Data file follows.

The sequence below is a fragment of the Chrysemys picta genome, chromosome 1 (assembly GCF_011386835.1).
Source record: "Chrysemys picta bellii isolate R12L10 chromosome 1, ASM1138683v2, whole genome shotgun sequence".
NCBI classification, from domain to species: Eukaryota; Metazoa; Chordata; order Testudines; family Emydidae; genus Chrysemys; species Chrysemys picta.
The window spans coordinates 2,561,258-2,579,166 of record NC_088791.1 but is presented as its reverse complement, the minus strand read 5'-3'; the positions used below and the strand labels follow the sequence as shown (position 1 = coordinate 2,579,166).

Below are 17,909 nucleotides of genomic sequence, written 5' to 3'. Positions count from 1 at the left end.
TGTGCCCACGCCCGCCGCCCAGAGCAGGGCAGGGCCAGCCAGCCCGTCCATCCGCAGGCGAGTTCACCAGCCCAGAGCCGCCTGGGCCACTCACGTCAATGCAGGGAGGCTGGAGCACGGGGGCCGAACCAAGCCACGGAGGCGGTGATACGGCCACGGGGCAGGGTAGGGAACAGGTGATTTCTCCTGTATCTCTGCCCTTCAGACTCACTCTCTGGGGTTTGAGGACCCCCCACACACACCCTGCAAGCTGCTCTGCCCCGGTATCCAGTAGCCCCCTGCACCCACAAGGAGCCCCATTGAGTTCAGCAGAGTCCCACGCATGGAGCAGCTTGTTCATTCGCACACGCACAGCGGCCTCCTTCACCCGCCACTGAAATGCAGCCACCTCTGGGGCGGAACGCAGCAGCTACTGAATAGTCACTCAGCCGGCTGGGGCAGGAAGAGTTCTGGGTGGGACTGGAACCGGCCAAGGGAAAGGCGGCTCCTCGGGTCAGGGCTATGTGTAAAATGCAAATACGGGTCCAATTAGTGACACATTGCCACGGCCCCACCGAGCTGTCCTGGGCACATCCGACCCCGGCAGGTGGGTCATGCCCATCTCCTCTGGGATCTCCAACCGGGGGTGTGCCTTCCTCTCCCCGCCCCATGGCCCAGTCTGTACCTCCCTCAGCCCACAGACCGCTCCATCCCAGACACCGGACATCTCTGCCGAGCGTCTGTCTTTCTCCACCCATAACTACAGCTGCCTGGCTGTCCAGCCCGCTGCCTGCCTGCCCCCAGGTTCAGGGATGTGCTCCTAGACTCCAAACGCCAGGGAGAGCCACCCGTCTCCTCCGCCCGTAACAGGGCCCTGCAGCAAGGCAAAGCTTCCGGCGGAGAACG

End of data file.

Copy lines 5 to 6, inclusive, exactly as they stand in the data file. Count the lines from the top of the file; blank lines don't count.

Below are 17,909 nucleotides of genomic sequence, written 5' to 3'. Positions count from 1 at the left end.
TGTGCCCACGCCCGCCGCCCAGAGCAGGGCAGGGCCAGCCAGCCCGTCCATCCGCAGGCGAGTTCACCAGCCCAGAGCCGCCTGGGCCACTCACGTCAATGCAGGGAGGCTGGAGCACGGGGGCCGAACCAAGCCACGGAGGCGGTGATACGGCCACGGGGCAGGGTAGGGAACAGGTGATTTCTCCTGTATCTCTGCCCTTCAGACTCACTCTCTGGGGTTTGAGGACCCCCCACACACACCCTGCAAGCTGCTCTGCCCCGGTATCCAGTAGCCCCCTGCACCCACAAGGAGCCCCATTGAGTTCAGCAGAGTCCCACGCATGGAGCAGCTTGTTCATTCGCACACGCACAGCGGCCTCCTTCACCCGCCACTGAAATGCAGCCACCTCTGGGGCGGAACGCAGCAGCTACTGAATAGTCACTCAGCCGGCTGGGGCAGGAAGAGTTCTGGGTGGGACTGGAACCGGCCAAGGGAAAGGCGGCTCCTCGGGTCAGGGCTATGTGTAAAATGCAAATACGGGTCCAATTAGTGACACATTGCCACGGCCCCACCGAGCTGTCCTGGGCACATCCGACCCCGGCAGGTGGGTCATGCCCATCTCCTCTGGGATCTCCAACCGGGGGTGTGCCTTCCTCTCCCCGCCCCATGGCCCAGTCTGTACCTCCCTCAGCCCACAGACCGCTCCATCCCAGACACCGGACATCTCTGCCGAGCGTCTGTCTTTCTCCACCCATAACTACAGCTGCCTGGCTGTCCAGCCCGCTGCCTGCCTGCCCCCAGGTTCAGGGATGTGCTCCTAGACTCCAAACGCCAGGGAGAGCCACCCGTCTCCTCCGCCCGTAACAGGGCCCTGCAGCAAGGCAAAGCTTCCGGCGGAGAACG